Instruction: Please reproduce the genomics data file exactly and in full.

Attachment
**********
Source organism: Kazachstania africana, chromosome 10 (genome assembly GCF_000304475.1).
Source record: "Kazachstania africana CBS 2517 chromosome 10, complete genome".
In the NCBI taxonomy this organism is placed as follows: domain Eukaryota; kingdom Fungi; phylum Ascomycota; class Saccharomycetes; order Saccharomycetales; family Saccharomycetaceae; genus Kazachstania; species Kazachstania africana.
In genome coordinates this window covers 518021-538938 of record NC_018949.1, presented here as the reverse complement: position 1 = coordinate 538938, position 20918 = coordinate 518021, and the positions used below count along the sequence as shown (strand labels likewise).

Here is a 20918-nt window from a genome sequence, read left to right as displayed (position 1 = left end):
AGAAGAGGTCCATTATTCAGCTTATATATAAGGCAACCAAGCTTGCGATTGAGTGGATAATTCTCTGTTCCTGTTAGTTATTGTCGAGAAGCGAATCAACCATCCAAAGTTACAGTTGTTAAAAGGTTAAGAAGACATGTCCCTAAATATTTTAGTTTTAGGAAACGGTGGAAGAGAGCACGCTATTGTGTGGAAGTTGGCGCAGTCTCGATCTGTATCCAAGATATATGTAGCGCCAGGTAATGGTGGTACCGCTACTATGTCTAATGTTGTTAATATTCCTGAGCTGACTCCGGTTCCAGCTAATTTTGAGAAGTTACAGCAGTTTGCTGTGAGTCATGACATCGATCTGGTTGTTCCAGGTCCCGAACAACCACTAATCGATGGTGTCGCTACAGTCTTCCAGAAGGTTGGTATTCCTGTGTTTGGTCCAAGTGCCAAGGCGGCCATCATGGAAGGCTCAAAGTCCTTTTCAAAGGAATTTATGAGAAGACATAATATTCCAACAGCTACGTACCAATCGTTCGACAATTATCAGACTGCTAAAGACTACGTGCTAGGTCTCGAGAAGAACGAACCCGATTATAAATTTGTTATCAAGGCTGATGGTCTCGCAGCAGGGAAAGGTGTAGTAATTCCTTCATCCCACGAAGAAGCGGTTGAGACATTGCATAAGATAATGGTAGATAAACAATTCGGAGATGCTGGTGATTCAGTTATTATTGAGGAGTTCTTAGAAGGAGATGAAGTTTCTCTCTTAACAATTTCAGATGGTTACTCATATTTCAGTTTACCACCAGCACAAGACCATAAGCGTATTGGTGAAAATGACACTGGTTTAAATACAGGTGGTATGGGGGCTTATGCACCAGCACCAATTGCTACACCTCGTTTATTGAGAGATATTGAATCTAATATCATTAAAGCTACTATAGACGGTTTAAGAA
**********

Source organism: Kazachstania africana, chromosome 10 (genome assembly GCF_000304475.1).
Source record: "Kazachstania africana CBS 2517 chromosome 10, complete genome".
In the NCBI taxonomy this organism is placed as follows: domain Eukaryota; kingdom Fungi; phylum Ascomycota; class Saccharomycetes; order Saccharomycetales; family Saccharomycetaceae; genus Kazachstania; species Kazachstania africana.
In genome coordinates this window covers 518021-538938 of record NC_018949.1, presented here as the reverse complement: position 1 = coordinate 538938, position 20918 = coordinate 518021, and the positions used below count along the sequence as shown (strand labels likewise).

Here is a 20918-nt window from a genome sequence, read left to right as displayed (position 1 = left end):
AGAAGAGGTCCATTATTCAGCTTATATATAAGGCAACCAAGCTTGCGATTGAGTGGATAATTCTCTGTTCCTGTTAGTTATTGTCGAGAAGCGAATCAACCATCCAAAGTTACAGTTGTTAAAAGGTTAAGAAGACATGTCCCTAAATATTTTAGTTTTAGGAAACGGTGGAAGAGAGCACGCTATTGTGTGGAAGTTGGCGCAGTCTCGATCTGTATCCAAGATATATGTAGCGCCAGGTAATGGTGGTACCGCTACTATGTCTAATGTTGTTAATATTCCTGAGCTGACTCCGGTTCCAGCTAATTTTGAGAAGTTACAGCAGTTTGCTGTGAGTCATGACATCGATCTGGTTGTTCCAGGTCCCGAACAACCACTAATCGATGGTGTCGCTACAGTCTTCCAGAAGGTTGGTATTCCTGTGTTTGGTCCAAGTGCCAAGGCGGCCATCATGGAAGGCTCAAAGTCCTTTTCAAAGGAATTTATGAGAAGACATAATATTCCAACAGCTACGTACCAATCGTTCGACAATTATCAGACTGCTAAAGACTACGTGCTAGGTCTCGAGAAGAACGAACCCGATTATAAATTTGTTATCAAGGCTGATGGTCTCGCAGCAGGGAAAGGTGTAGTAATTCCTTCATCCCACGAAGAAGCGGTTGAGACATTGCATAAGATAATGGTAGATAAACAATTCGGAGATGCTGGTGATTCAGTTATTATTGAGGAGTTCTTAGAAGGAGATGAAGTTTCTCTCTTAACAATTTCAGATGGTTACTCATATTTCAGTTTACCACCAGCACAAGACCATAAGCGTATTGGTGAAAATGACACTGGTTTAAATACAGGTGGTATGGGGGCTTATGCACCAGCACCAATTGCTACACCTCGTTTATTGAGAGATATTGAATCTAATATCATTAAAGCTACTATAGACGGTTTAAGAA